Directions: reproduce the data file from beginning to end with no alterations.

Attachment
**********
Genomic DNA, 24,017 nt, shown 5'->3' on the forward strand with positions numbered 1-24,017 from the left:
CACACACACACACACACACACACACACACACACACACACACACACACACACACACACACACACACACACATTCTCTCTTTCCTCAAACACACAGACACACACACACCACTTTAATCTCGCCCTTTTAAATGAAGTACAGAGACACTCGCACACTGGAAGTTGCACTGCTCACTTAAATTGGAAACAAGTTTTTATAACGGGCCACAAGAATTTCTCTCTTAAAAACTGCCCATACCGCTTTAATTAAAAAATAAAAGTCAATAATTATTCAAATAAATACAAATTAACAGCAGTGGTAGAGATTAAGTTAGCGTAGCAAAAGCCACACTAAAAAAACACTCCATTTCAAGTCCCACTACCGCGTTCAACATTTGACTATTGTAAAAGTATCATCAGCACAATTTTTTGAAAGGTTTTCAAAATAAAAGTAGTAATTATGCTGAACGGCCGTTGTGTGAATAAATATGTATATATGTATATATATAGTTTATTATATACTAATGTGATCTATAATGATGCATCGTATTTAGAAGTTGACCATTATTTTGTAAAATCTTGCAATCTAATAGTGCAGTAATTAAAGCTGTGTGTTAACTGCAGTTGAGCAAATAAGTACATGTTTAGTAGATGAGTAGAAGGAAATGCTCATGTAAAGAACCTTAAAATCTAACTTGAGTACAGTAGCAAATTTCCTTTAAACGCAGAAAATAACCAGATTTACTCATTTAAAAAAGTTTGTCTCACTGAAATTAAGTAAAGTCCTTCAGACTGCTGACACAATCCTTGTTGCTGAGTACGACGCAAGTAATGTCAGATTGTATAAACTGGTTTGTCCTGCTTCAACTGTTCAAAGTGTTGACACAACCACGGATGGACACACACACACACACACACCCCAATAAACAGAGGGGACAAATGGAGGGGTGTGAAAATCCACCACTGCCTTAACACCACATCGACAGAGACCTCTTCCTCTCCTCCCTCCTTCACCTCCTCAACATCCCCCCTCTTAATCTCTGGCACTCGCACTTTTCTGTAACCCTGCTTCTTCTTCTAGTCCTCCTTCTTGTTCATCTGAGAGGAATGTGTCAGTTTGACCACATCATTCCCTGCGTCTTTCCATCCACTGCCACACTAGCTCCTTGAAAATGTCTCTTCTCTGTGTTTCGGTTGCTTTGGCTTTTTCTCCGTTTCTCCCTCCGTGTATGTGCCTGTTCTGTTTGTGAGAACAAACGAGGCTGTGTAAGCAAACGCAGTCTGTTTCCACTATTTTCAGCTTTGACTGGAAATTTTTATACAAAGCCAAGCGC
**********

Genomic DNA, 24,017 nt, shown 5'->3' on the forward strand with positions numbered 1-24,017 from the left:
CACACACACACACACACACACACACACACACACACACACACACACACACACACACACACACACACACACATTCTCTCTTTCCTCAAACACACAGACACACACACACCACTTTAATCTCGCCCTTTTAAATGAAGTACAGAGACACTCGCACACTGGAAGTTGCACTGCTCACTTAAATTGGAAACAAGTTTTTATAACGGGCCACAAGAATTTCTCTCTTAAAAACTGCCCATACCGCTTTAATTAAAAAATAAAAGTCAATAATTATTCAAATAAATACAAATTAACAGCAGTGGTAGAGATTAAGTTAGCGTAGCAAAAGCCACACTAAAAAAACACTCCATTTCAAGTCCCACTACCGCGTTCAACATTTGACTATTGTAAAAGTATCATCAGCACAATTTTTTGAAAGGTTTTCAAAATAAAAGTAGTAATTATGCTGAACGGCCGTTGTGTGAATAAATATGTATATATGTATATATATAGTTTATTATATACTAATGTGATCTATAATGATGCATCGTATTTAGAAGTTGACCATTATTTTGTAAAATCTTGCAATCTAATAGTGCAGTAATTAAAGCTGTGTGTTAACTGCAGTTGAGCAAATAAGTACATGTTTAGTAGATGAGTAGAAGGAAATGCTCATGTAAAGAACCTTAAAATCTAACTTGAGTACAGTAGCAAATTTCCTTTAAACGCAGAAAATAACCAGATTTACTCATTTAAAAAAGTTTGTCTCACTGAAATTAAGTAAAGTCCTTCAGACTGCTGACACAATCCTTGTTGCTGAGTACGACGCAAGTAATGTCAGATTGTATAAACTGGTTTGTCCTGCTTCAACTGTTCAAAGTGTTGACACAACCACGGATGGACACACACACACACACACACCCCAATAAACAGAGGGGACAAATGGAGGGGTGTGAAAATCCACCACTGCCTTAACACCACATCGACAGAGACCTCTTCCTCTCCTCCCTCCTTCACCTCCTCAACATCCCCCCTCTTAATCTCTGGCACTCGCACTTTTCTGTAACCCTGCTTCTTCTTCTAGTCCTCCTTCTTGTTCATCTGAGAGGAATGTGTCAGTTTGACCACATCATTCCCTGCGTCTTTCCATCCACTGCCACACTAGCTCCTTGAAAATGTCTCTTCTCTGTGTTTCGGTTGCTTTGGCTTTTTCTCCGTTTCTCCCTCCGTGTATGTGCCTGTTCTGTTTGTGAGAACAAACGAGGCTGTGTAAGCAAACGCAGTCTGTTTCCACTATTTTCAGCTTTGACTGGAAATTTTTATACAAAGCCAAGCGC